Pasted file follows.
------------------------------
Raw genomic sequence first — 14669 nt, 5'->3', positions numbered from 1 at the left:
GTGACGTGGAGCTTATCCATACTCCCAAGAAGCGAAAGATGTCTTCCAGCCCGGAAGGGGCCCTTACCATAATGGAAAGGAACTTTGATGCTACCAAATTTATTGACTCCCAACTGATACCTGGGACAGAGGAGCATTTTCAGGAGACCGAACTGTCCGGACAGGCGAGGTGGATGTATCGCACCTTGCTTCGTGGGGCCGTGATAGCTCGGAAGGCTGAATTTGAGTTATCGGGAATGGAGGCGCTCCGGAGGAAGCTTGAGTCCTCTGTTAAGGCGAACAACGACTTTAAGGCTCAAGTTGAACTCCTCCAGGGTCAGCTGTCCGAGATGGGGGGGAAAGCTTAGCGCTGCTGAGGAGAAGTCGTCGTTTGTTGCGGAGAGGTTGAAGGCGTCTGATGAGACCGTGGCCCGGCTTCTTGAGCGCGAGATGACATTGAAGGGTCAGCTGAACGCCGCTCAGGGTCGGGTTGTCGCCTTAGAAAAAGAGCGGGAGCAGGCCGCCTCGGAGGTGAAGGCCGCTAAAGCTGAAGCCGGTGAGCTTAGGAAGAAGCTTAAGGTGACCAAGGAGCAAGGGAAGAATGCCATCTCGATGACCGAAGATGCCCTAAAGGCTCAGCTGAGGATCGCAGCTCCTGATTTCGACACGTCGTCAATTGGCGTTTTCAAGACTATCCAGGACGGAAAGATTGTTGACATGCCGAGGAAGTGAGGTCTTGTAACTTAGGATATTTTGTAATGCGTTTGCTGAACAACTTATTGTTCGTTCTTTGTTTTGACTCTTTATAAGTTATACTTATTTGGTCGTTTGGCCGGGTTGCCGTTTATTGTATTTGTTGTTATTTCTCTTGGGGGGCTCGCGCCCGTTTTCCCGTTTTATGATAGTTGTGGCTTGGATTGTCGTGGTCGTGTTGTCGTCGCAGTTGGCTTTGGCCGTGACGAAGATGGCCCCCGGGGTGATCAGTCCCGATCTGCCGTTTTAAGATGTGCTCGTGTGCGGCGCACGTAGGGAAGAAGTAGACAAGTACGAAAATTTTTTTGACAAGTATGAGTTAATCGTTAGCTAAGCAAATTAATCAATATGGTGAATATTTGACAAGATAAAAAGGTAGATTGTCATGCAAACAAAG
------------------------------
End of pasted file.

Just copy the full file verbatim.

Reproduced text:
Raw genomic sequence first — 14669 nt, 5'->3', positions numbered from 1 at the left:
GTGACGTGGAGCTTATCCATACTCCCAAGAAGCGAAAGATGTCTTCCAGCCCGGAAGGGGCCCTTACCATAATGGAAAGGAACTTTGATGCTACCAAATTTATTGACTCCCAACTGATACCTGGGACAGAGGAGCATTTTCAGGAGACCGAACTGTCCGGACAGGCGAGGTGGATGTATCGCACCTTGCTTCGTGGGGCCGTGATAGCTCGGAAGGCTGAATTTGAGTTATCGGGAATGGAGGCGCTCCGGAGGAAGCTTGAGTCCTCTGTTAAGGCGAACAACGACTTTAAGGCTCAAGTTGAACTCCTCCAGGGTCAGCTGTCCGAGATGGGGGGGAAAGCTTAGCGCTGCTGAGGAGAAGTCGTCGTTTGTTGCGGAGAGGTTGAAGGCGTCTGATGAGACCGTGGCCCGGCTTCTTGAGCGCGAGATGACATTGAAGGGTCAGCTGAACGCCGCTCAGGGTCGGGTTGTCGCCTTAGAAAAAGAGCGGGAGCAGGCCGCCTCGGAGGTGAAGGCCGCTAAAGCTGAAGCCGGTGAGCTTAGGAAGAAGCTTAAGGTGACCAAGGAGCAAGGGAAGAATGCCATCTCGATGACCGAAGATGCCCTAAAGGCTCAGCTGAGGATCGCAGCTCCTGATTTCGACACGTCGTCAATTGGCGTTTTCAAGACTATCCAGGACGGAAAGATTGTTGACATGCCGAGGAAGTGAGGTCTTGTAACTTAGGATATTTTGTAATGCGTTTGCTGAACAACTTATTGTTCGTTCTTTGTTTTGACTCTTTATAAGTTATACTTATTTGGTCGTTTGGCCGGGTTGCCGTTTATTGTATTTGTTGTTATTTCTCTTGGGGGGCTCGCGCCCGTTTTCCCGTTTTATGATAGTTGTGGCTTGGATTGTCGTGGTCGTGTTGTCGTCGCAGTTGGCTTTGGCCGTGACGAAGATGGCCCCCGGGGTGATCAGTCCCGATCTGCCGTTTTAAGATGTGCTCGTGTGCGGCGCACGTAGGGAAGAAGTAGACAAGTACGAAAATTTTTTTGACAAGTATGAGTTAATCGTTAGCTAAGCAAATTAATCAATATGGTGAATATTTGACAAGATAAAAAGGTAGATTGTCATGCAAACAAAG